Spotlight: An Interview with Pinka Chaterrji on her Work, "Psychiatric Disorders and Labor Market Outcomes: Evidance from the National Latino and Asian American Study"

Pinka Chatterji
Health Economist, Center for Multicultural Mental Health Research
Instructor, Department of Psychiatry, Harvard Medical School
Faculty Research Fellow, National Bureau of Economic Research


Dr. Chatterji is a health economist whose primary research interest is the economic analysis of substance abuse and mental illness. Psychiatric Disorders and mental distress affect individuals but can also have broader impacts on the labor force and economic productivity. The May WCPC Research Flash highlights her work Psychiatric Disorders and Labor Market Outcomes: Evidence from the National Latino and Asian American Study which was originally published under the same name in Health Economics, Vol. 16: 1069-90 (2007).  WCPC took this opportunity to interview Dr. Chatterji about her work:


WCPC: How did you become interested in the effects of psychiatric disorders on labor market outcomes for Latinos and Asian Americans?

Chatterji: I first became interested in this topic about 5 years ago when I started working at the Center for Multicultural Mental Health Research, which is a research center based at Cambridge Health Alliance/Harvard Medical School. The director of the center, Dr. Maggie Alegria, as well as Dr. David Takeuchi at the time was in the process of collecting these data. The labor market portion of the survey had not been explored much at that time, and it looked very interesting.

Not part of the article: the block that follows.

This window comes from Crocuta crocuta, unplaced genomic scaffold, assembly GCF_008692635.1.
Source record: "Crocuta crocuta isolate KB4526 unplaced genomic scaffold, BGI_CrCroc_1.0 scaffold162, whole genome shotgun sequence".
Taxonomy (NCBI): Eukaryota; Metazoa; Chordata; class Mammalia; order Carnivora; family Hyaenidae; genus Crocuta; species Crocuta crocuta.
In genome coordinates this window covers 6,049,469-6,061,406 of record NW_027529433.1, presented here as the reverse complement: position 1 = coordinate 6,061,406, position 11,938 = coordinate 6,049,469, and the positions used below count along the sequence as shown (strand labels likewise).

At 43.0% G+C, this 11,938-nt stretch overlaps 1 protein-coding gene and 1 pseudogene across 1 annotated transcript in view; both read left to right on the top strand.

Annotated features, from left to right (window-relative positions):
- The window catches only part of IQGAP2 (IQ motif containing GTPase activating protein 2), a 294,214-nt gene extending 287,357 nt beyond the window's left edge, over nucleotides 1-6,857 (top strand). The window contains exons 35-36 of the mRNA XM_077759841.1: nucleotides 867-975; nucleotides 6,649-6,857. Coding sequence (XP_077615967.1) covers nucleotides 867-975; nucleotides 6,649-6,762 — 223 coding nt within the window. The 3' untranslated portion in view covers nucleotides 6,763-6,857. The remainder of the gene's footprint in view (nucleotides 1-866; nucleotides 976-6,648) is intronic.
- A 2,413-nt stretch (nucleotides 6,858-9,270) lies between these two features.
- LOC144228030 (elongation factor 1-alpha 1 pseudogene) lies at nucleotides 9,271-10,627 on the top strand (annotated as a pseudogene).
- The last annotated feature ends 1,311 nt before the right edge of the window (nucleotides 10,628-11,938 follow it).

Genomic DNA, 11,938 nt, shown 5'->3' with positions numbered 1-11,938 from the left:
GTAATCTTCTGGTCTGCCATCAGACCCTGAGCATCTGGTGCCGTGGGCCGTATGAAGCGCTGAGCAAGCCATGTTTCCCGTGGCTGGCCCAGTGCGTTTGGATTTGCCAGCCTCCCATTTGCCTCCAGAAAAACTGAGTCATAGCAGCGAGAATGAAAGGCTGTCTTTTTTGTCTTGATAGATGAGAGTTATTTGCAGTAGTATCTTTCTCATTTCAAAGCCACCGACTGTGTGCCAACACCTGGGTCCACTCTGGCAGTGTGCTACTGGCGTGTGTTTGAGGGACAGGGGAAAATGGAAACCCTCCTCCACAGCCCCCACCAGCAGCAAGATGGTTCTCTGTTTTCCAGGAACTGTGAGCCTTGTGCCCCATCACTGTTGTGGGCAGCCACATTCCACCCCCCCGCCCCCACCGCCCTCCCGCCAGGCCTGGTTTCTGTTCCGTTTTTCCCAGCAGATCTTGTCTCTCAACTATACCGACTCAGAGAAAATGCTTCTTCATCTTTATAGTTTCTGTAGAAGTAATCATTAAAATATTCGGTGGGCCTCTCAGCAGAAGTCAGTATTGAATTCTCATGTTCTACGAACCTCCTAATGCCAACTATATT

WCPC: Your data set was nationally-representative sample of over 4,000 Latino and Asian American Adults. What was the most interesting part of working with this particular data set?

Chatterji: The most interesting part for me was the diversity of the respondents. Their occupations and labor market experiences were quite distinct from the mostly non-Latino white survey populations I have examined in prior work.

WCPC: What was the most significant finding to you?

Chatterji: The most significant finding was that we saw large effects of mental disorders on employment for Latino females in particular. We need to investigate further to understand why we see this pattern in the data.

WCPC: What questions does this research raise for future inquiry?

Chatterji: Since we see effects on employment, it would be useful to also consider effects of mental disorders on earnings, work hours and other labor market outcomes.

WCPC: What implications does this study have for policy makers?

Chatterji: The workforce is so much more diverse than it was 20 years ago - to make informed policy decisions, we need more data on the labor market experiences of minority and immigrant groups.